Every driver now should know what COE stands for - Certificate of Entitlement, and yes as its named, its an entitlement to own a car here. But do you know how the COE bidding system works? Let's go a simple guide which does not takes much of your brain juices.
Certificate of Entitlement (COE)
To register any vehicle in Singapore, you'll have to get a COE, which prices of COEs are driven by supply and demand. Meaning if there's a high demand for vehicles, COEs will cost much more and vice versa! One COEs entitles you to drive the vehicle on the roads for a period of 10 years. At the end of the 10 years or before that, you can choose to renew your COE for another five or 10 years by paying the Prevailing Quota Premium(PQP), or you can choose to get rid of it too. PQP is a figure derived using the moving average of the COE in the last three months. COEs which have been renewed for a period of five years are not eligible for another renewal and will have to be de-registered after they expire. Otherwise, there is no limit to the number of times for renewal should you opt 10 years renewal everytime.
How do you obtain one?
To obtain a COE, you'll have to bid for it like antique sales auctions. Bidding exercises happens every twice a month through LTA's bidding system or through the bank COE bidding system.
Things to ensure before you try bidding for it
1. A security deposit of $10,000 is mandatory for every one coe bidding, so should your bid be successful, the deduction of $10,000 will be siphoned off immediately and you have 6 months to pay the rest upon registration of the car. However, if your bid is eventually unsuccessful, it'll be credited back into your account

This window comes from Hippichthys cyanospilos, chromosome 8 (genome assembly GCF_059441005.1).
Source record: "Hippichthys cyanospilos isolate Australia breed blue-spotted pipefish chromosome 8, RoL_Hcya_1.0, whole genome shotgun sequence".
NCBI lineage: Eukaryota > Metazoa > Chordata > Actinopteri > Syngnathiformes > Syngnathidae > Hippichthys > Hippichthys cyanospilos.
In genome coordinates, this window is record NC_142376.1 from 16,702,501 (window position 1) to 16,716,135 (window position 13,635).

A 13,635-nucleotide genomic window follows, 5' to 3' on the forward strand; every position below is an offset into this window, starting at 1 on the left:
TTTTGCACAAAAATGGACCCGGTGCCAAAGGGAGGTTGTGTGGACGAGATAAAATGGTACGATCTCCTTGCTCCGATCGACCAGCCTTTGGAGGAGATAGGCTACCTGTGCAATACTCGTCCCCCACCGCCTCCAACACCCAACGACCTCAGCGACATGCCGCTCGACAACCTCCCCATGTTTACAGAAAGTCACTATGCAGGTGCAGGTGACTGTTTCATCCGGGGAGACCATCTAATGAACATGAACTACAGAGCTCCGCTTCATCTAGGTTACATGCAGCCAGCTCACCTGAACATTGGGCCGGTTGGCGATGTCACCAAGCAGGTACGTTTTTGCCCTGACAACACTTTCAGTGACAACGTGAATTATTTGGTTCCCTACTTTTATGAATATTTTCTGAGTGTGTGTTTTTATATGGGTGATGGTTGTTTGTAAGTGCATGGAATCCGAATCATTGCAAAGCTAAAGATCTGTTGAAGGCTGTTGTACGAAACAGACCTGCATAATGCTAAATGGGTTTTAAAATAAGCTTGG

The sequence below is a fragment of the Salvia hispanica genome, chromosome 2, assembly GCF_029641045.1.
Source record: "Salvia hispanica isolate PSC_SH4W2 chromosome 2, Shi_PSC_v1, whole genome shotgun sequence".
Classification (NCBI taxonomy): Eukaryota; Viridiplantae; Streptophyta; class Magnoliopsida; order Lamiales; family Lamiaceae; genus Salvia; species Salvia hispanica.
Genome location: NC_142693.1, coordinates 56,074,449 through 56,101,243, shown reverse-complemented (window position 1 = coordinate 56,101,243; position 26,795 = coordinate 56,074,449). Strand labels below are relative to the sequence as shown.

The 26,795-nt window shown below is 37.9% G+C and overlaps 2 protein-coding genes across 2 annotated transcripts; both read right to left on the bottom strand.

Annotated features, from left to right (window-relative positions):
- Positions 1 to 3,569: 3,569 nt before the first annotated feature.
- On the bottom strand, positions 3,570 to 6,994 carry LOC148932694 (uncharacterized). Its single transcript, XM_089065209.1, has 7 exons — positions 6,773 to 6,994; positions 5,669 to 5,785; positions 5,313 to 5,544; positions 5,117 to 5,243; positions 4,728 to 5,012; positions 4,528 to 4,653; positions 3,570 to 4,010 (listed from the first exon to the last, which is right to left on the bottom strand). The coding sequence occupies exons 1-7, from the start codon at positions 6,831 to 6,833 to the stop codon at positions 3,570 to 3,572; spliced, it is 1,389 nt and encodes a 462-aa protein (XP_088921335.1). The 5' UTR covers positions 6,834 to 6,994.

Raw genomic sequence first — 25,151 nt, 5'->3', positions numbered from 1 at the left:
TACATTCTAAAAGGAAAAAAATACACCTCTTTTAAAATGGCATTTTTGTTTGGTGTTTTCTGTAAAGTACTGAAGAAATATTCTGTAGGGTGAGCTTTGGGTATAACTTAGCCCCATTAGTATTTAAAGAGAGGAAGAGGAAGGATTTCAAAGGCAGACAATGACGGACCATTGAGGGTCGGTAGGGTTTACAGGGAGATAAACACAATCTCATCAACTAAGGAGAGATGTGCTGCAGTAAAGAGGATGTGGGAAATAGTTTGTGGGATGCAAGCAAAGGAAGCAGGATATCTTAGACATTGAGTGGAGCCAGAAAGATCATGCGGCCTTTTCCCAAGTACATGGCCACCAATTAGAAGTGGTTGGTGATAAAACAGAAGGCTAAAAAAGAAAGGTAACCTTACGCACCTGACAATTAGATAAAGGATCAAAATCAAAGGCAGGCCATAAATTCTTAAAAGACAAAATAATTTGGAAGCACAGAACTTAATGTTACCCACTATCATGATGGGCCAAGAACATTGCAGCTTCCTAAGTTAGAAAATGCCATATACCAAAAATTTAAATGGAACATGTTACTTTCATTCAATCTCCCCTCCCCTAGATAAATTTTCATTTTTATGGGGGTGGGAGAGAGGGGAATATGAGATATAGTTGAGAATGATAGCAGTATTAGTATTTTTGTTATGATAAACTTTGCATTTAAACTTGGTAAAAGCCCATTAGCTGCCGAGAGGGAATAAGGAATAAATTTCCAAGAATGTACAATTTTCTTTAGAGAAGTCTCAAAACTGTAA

2. Prepare beforehand and set a reasonable reserve price (the maximum amount you're willing to pay for your COE). If the then COE price exceeds your reserve price, you must alter your reserve price or else you're out
3. Every time you revise or alter your reserve price, there are administrative charges to be accounted for (ranges from $2 to $10)
4. The bidding period lasts for three days and generally the figure doesn't move beyond a dollar until the last 2 hour of the bidding day and normally the last 15mins which is 3.45pm onwards, would be the aggressive players bid. So this should be the crutial time to be looking into if you're bidding one.
Leave the bidding to the dealers
You could also save the hassle and let the dealer do all the work for you since now all car prices are advertised with COE's bidded through the dealer. It saves you all the trouble and also yet leaving the figures to the professional would be a better idea.